• David the Coffee Guy

Best French Press Brew Guide

Updated: 4 days ago


The French press - for people who love the anticipation of great coffee

French Press coffee is awesome, potent coffee, with more volatile aromatics and coffee oils than almost any other brew method. The reason is its mesh filter, which allows all these wonderful tastes and smells into your cup, while still filtering out most of the non-dissolving solids (the coffee mud).


Grind Size

In order for the filter to work well, we grind the coffee fairly coarsely, so that the larger coffee particles won’t be able to slip through the filter and into your cup.


Brew Time

If you think on a molecular level, having larger particles means that the overall surface area of the coffee is smaller, and so fewer coffee molecules are exposed to the water. Less exposure means that it takes longer for the water to penetrate the cell walls, and so it takes longer to extract the same amount of tastes and aromas than in other brew methods.


Brew Temperature

The temperature of the slurry has a great impact on the taste of the coffee. If the coffee’s too hot, it will have more bitter tastes, and if too cold, the coffee will have more of a sour taste. The challenge for this brew method is keeping the slurry hot enough over time to avoid souring. To achieve the goal temperature of an average of 206F/96C, before adding coffee, warm the jar and the filter with boiling water. After 20-30 seconds, dump the water and add coffee and just off boil water.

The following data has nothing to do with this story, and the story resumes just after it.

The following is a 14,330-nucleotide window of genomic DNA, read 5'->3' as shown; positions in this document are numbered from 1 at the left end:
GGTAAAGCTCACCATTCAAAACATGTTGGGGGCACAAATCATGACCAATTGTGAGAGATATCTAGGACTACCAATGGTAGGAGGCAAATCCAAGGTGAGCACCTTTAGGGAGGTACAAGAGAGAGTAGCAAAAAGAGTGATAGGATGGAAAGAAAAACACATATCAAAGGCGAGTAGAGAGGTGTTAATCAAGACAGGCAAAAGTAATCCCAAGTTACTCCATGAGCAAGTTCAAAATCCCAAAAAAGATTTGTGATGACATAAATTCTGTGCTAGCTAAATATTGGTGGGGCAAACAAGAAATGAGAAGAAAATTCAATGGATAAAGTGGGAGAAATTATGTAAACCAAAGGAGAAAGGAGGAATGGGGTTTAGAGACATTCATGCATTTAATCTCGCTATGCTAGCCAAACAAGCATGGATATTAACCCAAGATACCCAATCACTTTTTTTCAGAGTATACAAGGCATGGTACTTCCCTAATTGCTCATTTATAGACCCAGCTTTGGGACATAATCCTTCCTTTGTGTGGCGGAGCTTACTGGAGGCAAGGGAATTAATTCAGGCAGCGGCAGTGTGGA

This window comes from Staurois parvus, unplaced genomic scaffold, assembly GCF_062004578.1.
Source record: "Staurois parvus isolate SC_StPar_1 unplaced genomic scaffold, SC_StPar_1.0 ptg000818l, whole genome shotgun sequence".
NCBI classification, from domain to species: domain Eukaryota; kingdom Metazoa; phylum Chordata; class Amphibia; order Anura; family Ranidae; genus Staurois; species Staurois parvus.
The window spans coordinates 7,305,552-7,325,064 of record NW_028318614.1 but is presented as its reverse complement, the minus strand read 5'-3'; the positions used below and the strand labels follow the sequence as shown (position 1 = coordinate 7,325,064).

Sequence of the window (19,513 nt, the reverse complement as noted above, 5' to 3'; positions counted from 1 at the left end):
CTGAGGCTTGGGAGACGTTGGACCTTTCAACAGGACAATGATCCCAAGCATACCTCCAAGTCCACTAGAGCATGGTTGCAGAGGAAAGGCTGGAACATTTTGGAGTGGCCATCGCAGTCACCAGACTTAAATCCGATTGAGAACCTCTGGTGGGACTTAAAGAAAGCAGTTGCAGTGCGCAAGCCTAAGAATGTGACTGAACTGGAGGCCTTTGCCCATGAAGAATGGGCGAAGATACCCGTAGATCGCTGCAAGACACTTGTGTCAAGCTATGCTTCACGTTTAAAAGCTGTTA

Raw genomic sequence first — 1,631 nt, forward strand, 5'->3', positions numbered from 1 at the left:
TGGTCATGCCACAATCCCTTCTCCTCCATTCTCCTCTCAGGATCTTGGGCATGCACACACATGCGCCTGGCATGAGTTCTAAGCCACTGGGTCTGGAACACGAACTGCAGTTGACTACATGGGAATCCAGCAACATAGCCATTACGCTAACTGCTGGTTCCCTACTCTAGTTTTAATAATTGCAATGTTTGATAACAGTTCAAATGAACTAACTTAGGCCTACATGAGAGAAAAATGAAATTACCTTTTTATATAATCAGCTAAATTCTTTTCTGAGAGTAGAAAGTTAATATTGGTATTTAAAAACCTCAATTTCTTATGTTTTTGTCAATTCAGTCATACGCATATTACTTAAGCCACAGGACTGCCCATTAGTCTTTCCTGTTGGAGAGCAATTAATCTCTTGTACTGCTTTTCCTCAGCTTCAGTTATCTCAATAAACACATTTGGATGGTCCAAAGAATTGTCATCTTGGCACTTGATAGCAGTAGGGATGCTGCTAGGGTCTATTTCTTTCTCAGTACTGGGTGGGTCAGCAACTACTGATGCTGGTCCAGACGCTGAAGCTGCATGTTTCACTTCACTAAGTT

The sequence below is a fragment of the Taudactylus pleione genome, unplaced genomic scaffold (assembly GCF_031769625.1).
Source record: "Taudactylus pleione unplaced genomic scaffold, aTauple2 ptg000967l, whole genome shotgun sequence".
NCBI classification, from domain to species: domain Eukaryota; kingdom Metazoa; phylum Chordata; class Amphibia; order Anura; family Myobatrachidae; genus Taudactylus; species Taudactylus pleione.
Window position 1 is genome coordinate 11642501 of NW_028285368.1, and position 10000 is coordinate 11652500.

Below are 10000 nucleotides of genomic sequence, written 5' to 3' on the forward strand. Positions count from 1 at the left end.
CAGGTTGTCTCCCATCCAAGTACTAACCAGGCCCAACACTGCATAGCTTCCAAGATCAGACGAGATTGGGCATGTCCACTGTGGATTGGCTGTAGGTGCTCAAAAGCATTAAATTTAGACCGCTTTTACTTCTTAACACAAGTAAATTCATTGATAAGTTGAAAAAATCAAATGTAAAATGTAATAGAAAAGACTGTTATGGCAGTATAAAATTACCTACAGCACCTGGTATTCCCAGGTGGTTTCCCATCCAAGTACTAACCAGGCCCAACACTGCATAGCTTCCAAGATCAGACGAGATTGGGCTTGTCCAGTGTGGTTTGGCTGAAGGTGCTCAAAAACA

Seeing as it is the water that extracts the coffee’s tastes and aromas, it takes longer than some other brew methods to coax out the coffee oils and aromas. The standard is 4 minutes, but people commonly brew 5-6 minutes.


One other tip: because the water temperature of the slurry is so important, I recommend thoroughly pre-heating the FP with hot water (and dumping it) before adding the coffee. This can really improve the cup if you haven't done so until now.


Step by Step Instructions

Note: the procedure here is just an example - you can alter the order of some things here as you see fit.


For each cup you intend to make:

  1. Boil more water than you'll need to brew your coffee.

  2. Preheat your french press (both the brewing chamber and the filter) with some of the boiling water. Optionally, you can do the same with your cup(s) if you like your coffee really hot.

  3. Measure out 1.5 - 2 heaping tablespoons per cup (250ml) of brewed coffee.

  4. If grinding (hopefully), set your grinder for a coarse grind

  5. Dump out the water.

  6. Add the ground coffee.

  7. Slowly pour in 250ml +- of "just off boil" water for each cup you're brewing.

  8. If you're using fresh roasted and just-ground coffee, you may well experience the "bloom effect." A bloom is a chemical reaction that makes a little volcano in your french press. Use a large spoon to pat the coffee down (try not to stir) into the slurry, making sure that all the coffee is wet/submerged. 

  9. Place the filter just above the water line.

  10. Wait about 4 minutes, then press the filter downwards gently and slowly. When you reach the bottom, pour and enjoy.


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